Stocks fell sharply for the second straight day yesterday after investors were unnerved by rising interest rates and a less-than-stellar profit report from technology bellwether Intel Corp.

The Dow Jones industrial average dropped 184.90 points, or 1.8 percent, to 10,232.16, and the Nasdaq composite index fell 71.16, or 2.5 percent, to 2801.27.

The Standard & Poor's 500-stock index, a popular vehicle for mutual funds, fell 27.49, or 2.1 percent, to 1285.55. Coupled with Tuesday's 1.7 percent loss, yesterday's slump made for the S&P 500's biggest two-day loss in more than a year.

Intel, one of the major stocks in the index, plunged 6 percent after disclosing late Tuesday that its third-quarter profit fell short of not only expectations but also its earnings in the same period a year ago. Intel, the biggest maker of computer chips, slipped 4-9/16, to 71 1/8.

The company reported a profit of $1.46 billion (42 cents a share), down from $1.56 billion (44 cents) a year ago and far short of the 57 cents to 60 cents some analysts had expected.

However, after the market closed, another closely watched technology stock--Apple Computer--reported that it had achieved its eighth straight quarterly profit, topping Wall Street forecasts that were trimmed after last month's warning about a chip shortage for the Power Mac G4.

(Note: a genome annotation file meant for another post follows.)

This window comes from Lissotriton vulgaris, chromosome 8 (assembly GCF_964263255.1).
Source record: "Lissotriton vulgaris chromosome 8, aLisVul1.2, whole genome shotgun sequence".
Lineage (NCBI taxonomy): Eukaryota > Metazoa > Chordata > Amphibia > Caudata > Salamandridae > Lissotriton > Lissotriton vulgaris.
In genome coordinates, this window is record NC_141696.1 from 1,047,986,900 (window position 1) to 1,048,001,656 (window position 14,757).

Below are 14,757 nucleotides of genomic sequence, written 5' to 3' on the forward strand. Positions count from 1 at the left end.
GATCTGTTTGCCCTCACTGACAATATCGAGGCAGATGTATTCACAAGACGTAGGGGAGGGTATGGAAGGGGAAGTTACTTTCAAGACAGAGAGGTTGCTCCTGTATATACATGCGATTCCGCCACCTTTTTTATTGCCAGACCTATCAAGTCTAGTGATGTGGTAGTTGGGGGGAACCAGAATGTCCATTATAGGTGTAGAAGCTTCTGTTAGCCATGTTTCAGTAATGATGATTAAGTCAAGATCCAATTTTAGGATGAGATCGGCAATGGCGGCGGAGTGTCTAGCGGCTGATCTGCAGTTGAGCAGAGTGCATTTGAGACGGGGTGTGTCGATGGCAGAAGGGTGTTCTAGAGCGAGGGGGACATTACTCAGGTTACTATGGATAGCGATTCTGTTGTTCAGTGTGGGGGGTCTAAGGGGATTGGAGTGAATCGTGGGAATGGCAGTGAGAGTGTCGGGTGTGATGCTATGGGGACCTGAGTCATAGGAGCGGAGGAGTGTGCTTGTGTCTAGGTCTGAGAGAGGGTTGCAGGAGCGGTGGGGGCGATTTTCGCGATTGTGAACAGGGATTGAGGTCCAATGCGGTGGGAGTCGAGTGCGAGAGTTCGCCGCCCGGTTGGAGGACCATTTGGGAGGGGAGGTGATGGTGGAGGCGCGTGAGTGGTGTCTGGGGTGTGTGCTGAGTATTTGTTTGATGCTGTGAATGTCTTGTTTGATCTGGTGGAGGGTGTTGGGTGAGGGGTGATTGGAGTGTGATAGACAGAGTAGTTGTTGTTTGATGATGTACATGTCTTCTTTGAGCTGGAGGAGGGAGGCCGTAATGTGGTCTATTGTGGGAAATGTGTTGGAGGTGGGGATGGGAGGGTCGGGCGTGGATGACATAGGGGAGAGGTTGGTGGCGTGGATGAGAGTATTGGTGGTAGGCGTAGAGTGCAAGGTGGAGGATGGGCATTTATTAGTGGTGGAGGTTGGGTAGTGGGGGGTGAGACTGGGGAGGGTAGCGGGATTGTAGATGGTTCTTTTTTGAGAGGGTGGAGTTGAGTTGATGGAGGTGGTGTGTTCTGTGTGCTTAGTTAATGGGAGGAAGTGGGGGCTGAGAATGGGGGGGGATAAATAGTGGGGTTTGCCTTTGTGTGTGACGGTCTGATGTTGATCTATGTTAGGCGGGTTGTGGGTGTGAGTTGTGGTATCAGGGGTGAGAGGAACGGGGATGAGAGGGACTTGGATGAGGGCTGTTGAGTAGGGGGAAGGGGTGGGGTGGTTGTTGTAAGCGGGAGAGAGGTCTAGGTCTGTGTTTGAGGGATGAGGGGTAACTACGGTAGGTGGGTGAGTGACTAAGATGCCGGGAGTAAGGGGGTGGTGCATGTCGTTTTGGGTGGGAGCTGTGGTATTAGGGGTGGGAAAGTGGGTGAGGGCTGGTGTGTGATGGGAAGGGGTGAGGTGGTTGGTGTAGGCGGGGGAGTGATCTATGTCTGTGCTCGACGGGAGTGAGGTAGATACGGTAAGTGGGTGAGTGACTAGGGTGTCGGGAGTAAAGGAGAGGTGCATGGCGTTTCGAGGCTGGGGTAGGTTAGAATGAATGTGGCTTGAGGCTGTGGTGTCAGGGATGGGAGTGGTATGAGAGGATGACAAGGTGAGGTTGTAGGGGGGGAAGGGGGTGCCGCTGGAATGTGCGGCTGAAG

Apple's stock had fallen 3-21/32, to 64-1/32, in advance of Wednesday's report, which was released after the close of regular trading on the Nasdaq Stock Market. But in after-hours trading, the shares rebounded to 68 1/8.

But while Intel drove down the S&P 500 and other technology stocks yesterday, analysts said other factors were behind the broader sell-off.

"I would blame interest rates," said A. Marshall Acuff, investment strategist for Salomon Smith Barney Inc.

Worries about inflation pushed interest rates on government bonds above 6.25 percent, which Acuff and other analysts consider a crucial benchmark. The value of a $1,000 30-year Treasury bond fell $6.88, to $980, while the yield--which moves in the opposite direction--rose to 6.27 percent--within 0.02 point of its highest level in two years.

Acuff said that Intel demonstrated one factor that is hurting stock prices--a lot of companies are coming up short of their profit targets. "That's one influence that makes investors a little more hesitant about putting their money to work" in stocks.

"But," he said, "the real issue is interest rates," which have driven down stock prices over the past two days and could push them substantially lower. When interest rates rise, they can erode corporate profits and also make bonds more attractive than stocks.

While the Dow has wiggled around a lot in recent weeks, it has consistently remained above the 10,100 mark, but now it could fall below that point, Acuff said.

Other analysts called it "a nervous nasty-type environment" and warned that "the market is taking no prisoners." When companies fail to meet their earnings targets they "just get taken out and shot."

That's what happened to Intel--Nasdaq's most actively traded stock yesterday--and to Abercrombie & Fitch Co.--the most active issue on the New York Stock Exchange. The retail chain's stock dropped 6-3/16, or 18 percent, to 26-5/16, after the company said October sales were disappointing.

In the Washington region, the days' biggest loser was General Dynamics, the Falls Church-based defense contractor, whose stock fell 9.32 percent--5 3/8--to 52-5/16. A big competitor, Raytheon warned that its profits are running behind expectations and analysts concluded that did not bode well for General Dynamics.